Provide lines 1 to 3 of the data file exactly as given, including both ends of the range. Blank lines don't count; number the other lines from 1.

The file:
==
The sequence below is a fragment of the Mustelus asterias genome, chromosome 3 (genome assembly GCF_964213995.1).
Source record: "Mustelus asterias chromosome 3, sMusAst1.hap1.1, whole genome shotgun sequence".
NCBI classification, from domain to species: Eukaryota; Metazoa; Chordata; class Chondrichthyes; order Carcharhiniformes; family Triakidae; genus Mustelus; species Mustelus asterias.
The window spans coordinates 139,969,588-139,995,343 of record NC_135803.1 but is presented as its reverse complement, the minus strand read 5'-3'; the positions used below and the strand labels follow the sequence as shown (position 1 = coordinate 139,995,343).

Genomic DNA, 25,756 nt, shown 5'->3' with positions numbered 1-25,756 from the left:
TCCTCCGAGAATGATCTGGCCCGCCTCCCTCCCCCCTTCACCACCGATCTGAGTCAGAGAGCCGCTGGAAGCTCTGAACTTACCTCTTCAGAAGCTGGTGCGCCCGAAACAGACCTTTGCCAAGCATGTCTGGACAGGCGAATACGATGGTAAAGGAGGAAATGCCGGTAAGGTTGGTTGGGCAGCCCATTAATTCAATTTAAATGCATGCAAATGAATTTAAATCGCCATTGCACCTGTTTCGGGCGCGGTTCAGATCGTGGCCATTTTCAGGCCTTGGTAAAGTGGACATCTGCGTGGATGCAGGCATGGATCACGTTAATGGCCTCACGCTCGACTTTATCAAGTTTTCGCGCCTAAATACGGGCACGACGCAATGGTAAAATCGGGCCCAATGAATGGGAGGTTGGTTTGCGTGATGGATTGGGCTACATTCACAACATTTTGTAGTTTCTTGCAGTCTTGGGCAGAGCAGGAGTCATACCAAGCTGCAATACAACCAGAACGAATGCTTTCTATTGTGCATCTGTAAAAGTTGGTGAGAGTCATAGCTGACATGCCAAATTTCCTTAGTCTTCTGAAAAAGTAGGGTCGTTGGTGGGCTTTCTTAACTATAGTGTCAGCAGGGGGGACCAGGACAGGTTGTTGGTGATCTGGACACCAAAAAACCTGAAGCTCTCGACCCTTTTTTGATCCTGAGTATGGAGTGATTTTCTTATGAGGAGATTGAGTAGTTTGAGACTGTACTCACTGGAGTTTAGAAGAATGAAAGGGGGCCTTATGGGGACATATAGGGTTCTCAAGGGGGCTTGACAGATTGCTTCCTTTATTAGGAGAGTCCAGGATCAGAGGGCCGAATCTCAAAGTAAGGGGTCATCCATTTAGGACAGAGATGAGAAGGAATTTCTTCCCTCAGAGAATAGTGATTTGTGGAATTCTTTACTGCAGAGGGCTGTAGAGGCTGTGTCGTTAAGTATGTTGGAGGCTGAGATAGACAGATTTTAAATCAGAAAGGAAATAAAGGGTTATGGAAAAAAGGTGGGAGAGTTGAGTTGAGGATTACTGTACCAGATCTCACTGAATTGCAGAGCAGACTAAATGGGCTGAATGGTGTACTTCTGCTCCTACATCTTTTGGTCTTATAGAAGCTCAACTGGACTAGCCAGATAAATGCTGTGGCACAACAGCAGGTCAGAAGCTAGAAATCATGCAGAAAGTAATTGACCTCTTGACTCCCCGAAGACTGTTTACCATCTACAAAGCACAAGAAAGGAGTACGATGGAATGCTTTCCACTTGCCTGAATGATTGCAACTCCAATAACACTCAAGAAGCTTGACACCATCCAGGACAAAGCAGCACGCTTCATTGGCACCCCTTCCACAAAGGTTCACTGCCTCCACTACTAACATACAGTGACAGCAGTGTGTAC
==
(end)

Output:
The sequence below is a fragment of the Mustelus asterias genome, chromosome 3 (genome assembly GCF_964213995.1).
Source record: "Mustelus asterias chromosome 3, sMusAst1.hap1.1, whole genome shotgun sequence".
NCBI classification, from domain to species: Eukaryota; Metazoa; Chordata; class Chondrichthyes; order Carcharhiniformes; family Triakidae; genus Mustelus; species Mustelus asterias.